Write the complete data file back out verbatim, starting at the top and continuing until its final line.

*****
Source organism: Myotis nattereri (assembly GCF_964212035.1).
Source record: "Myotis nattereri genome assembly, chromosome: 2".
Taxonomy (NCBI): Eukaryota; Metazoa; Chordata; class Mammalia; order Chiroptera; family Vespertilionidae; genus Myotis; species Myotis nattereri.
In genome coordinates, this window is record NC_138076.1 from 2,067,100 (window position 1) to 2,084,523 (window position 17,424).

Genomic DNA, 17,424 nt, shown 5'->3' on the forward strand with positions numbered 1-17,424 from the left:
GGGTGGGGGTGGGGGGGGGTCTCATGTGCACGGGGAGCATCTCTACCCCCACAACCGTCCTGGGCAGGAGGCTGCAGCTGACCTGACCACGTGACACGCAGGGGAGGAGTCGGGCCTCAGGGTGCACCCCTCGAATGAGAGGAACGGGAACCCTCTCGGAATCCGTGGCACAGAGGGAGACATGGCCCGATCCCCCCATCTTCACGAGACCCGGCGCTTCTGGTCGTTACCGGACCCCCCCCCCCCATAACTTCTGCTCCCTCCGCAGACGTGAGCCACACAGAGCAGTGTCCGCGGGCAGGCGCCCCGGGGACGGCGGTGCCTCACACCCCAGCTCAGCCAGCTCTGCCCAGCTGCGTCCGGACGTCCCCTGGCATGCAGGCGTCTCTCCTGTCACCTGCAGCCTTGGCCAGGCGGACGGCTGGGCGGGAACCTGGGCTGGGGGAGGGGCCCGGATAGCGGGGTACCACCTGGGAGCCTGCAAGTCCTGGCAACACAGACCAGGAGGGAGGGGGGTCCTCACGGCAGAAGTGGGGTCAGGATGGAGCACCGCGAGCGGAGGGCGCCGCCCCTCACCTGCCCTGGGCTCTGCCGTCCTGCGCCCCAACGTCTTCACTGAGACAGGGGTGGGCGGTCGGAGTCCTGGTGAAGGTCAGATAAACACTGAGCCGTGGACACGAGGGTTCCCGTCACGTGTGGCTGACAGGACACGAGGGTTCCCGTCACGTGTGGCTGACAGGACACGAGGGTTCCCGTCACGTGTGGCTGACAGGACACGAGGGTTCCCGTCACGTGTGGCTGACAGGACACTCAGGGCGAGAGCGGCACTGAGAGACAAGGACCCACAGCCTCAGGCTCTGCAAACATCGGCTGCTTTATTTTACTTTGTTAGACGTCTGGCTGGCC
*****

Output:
Source organism: Myotis nattereri (assembly GCF_964212035.1).
Source record: "Myotis nattereri genome assembly, chromosome: 2".
Taxonomy (NCBI): Eukaryota; Metazoa; Chordata; class Mammalia; order Chiroptera; family Vespertilionidae; genus Myotis; species Myotis nattereri.
In genome coordinates, this window is record NC_138076.1 from 2,067,100 (window position 1) to 2,084,523 (window position 17,424).

Genomic DNA, 17,424 nt, shown 5'->3' on the forward strand with positions numbered 1-17,424 from the left:
GGGTGGGGGTGGGGGGGGGTCTCATGTGCACGGGGAGCATCTCTACCCCCACAACCGTCCTGGGCAGGAGGCTGCAGCTGACCTGACCACGTGACACGCAGGGGAGGAGTCGGGCCTCAGGGTGCACCCCTCGAATGAGAGGAACGGGAACCCTCTCGGAATCCGTGGCACAGAGGGAGACATGGCCCGATCCCCCCATCTTCACGAGACCCGGCGCTTCTGGTCGTTACCGGACCCCCCCCCCCCATAACTTCTGCTCCCTCCGCAGACGTGAGCCACACAGAGCAGTGTCCGCGGGCAGGCGCCCCGGGGACGGCGGTGCCTCACACCCCAGCTCAGCCAGCTCTGCCCAGCTGCGTCCGGACGTCCCCTGGCATGCAGGCGTCTCTCCTGTCACCTGCAGCCTTGGCCAGGCGGACGGCTGGGCGGGAACCTGGGCTGGGGGAGGGGCCCGGATAGCGGGGTACCACCTGGGAGCCTGCAAGTCCTGGCAACACAGACCAGGAGGGAGGGGGGTCCTCACGGCAGAAGTGGGGTCAGGATGGAGCACCGCGAGCGGAGGGCGCCGCCCCTCACCTGCCCTGGGCTCTGCCGTCCTGCGCCCCAACGTCTTCACTGAGACAGGGGTGGGCGGTCGGAGTCCTGGTGAAGGTCAGATAAACACTGAGCCGTGGACACGAGGGTTCCCGTCACGTGTGGCTGACAGGACACGAGGGTTCCCGTCACGTGTGGCTGACAGGACACGAGGGTTCCCGTCACGTGTGGCTGACAGGACACGAGGGTTCCCGTCACGTGTGGCTGACAGGACACTCAGGGCGAGAGCGGCACTGAGAGACAAGGACCCACAGCCTCAGGCTCTGCAAACATCGGCTGCTTTATTTTACTTTGTTAGACGTCTGGCTGGCC